Some winemakers and enthusiasts believe that wine tastes better on so-called "fruit" days—those days in the lunar calendar when water and saps rise.
Brendan Kiley looks at the history, meaning, and practice of suicide. "For most people, the subject is so taboo it's hard to deal with—even among people who deal with suicide for a living."
"A growing body of evidence suggests that humans do have a rudimentary moral sense from the very start of life," writes Paul Bloom. "Some sense of good and evil seems to be bred in the bone."
Greece has plunged the euro into its worst crisis ever, and if economists are unable to bring discipline to the country there will be much more at stake than the fate of the currency.
Researchers are attempting to "define a second genetic code: one that predicts how segments of messenger RNA transcribed from a given gene can be mixed and matched."
Emily Bazelon writes that a citizen charged with a crime needs to be read their Miranda rights—even if they are charged with an act of terrorism.
Walt Mossberg provides a basic explanation of what cloud computing is, and what it might mean for us in the near future.
Paul Farmer and Partners in Health "have shown the world that it is possible to control diseases and to redress some of the underlying causes that have turned them into pandemics."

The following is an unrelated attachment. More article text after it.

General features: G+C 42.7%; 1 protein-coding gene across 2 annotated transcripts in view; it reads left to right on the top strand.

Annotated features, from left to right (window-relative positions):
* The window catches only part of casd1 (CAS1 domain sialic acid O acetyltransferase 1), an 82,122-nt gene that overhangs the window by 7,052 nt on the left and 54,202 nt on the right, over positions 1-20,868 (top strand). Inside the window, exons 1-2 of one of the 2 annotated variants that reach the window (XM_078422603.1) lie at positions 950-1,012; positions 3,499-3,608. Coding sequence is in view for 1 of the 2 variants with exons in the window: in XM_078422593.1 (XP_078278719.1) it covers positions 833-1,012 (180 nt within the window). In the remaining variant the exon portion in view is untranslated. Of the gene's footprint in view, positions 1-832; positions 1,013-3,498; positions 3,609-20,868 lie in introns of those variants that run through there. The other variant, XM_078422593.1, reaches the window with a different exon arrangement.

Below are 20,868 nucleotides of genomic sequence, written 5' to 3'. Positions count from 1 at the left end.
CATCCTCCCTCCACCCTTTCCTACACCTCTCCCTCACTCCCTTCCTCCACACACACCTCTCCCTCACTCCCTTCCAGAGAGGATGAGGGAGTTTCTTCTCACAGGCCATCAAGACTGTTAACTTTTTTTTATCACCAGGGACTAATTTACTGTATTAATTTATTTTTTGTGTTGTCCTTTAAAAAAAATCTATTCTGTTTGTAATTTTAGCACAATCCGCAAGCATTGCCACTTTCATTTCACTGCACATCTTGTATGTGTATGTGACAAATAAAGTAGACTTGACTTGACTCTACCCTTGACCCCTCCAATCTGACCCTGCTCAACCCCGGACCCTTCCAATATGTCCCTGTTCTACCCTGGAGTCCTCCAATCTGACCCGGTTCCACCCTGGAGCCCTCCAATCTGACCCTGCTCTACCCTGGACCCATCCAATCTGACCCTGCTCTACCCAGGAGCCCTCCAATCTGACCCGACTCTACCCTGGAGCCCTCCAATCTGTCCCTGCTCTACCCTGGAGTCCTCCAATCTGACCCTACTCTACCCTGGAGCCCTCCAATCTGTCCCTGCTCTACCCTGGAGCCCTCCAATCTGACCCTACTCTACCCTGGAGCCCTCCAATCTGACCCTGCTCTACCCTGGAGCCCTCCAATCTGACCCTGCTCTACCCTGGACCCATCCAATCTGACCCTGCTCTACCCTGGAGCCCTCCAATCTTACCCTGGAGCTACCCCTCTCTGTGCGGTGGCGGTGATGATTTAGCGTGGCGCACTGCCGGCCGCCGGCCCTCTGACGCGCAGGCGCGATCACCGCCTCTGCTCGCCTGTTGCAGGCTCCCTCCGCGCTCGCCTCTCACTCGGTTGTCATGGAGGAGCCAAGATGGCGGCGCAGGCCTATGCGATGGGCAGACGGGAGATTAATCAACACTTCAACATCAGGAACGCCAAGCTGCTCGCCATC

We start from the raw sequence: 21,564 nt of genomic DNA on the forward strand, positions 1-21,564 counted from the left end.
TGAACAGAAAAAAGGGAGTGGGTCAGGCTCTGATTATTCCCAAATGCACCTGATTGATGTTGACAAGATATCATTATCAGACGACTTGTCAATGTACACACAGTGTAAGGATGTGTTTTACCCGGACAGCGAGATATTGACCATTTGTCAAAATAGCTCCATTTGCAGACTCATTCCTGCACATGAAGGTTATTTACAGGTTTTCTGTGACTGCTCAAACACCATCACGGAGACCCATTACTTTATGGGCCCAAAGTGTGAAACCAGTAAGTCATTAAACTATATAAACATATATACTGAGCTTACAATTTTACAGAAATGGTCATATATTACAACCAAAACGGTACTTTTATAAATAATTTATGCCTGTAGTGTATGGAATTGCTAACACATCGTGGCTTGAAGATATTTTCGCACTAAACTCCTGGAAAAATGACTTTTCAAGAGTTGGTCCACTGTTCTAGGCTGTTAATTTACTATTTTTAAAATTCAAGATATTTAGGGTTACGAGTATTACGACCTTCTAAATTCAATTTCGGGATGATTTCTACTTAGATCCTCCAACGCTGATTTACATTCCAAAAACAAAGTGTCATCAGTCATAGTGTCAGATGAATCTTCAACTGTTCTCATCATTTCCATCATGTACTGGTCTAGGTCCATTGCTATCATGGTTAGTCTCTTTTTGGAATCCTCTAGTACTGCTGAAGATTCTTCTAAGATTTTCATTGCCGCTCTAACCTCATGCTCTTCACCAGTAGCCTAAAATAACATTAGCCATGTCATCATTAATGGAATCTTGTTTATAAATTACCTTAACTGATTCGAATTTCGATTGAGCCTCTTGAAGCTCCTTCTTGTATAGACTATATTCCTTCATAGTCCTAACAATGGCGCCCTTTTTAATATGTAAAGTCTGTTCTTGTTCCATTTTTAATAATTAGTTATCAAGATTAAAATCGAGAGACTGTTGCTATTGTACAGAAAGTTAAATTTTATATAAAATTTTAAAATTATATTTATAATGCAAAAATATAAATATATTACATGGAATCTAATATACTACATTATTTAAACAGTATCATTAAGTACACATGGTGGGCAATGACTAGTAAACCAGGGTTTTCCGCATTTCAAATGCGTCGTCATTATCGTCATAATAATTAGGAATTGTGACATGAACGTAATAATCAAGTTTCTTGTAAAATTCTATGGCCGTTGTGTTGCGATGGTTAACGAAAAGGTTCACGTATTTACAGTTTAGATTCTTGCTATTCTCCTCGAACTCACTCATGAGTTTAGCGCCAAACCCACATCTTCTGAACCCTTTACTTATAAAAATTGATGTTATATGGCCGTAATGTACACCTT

A Brooklyn lawyer is hoping to break new legal ground by offering a brain scan as evidence that a key witness in a civil trial is telling the truth.
For individual birds affected by the oil spill in the Gulf of Mexico, having a person clean the oil from their feathers may be their best chance of survival.
Charles Murray says we should "finally acknowledge that standardized test scores are a terrible way to decide whether one school is better than another."
A new study suggests that some patients who don't tolerate antidepressant medications could benefit from a non-invasive treatment that stimulates the brain with an electromagnet.
"The outlets for vindictiveness have multiplied almost to infinity—and your reputation is more fragile than ever," writes Jeffrey Zaslow. "All of us now live under the threat of easy and instant humiliation."
Why do so many top Ivy League grads go to work for Wall Street firms like Goldman Sachs and McKinsey? James Kwak says it's because they offer well-paid, generic business training.
The feminist battleground, with its slogans, marches, and campaigns for reproductive rights, has given way to the playground and the fight for lactation rights, stroller rights, and birthing techniques.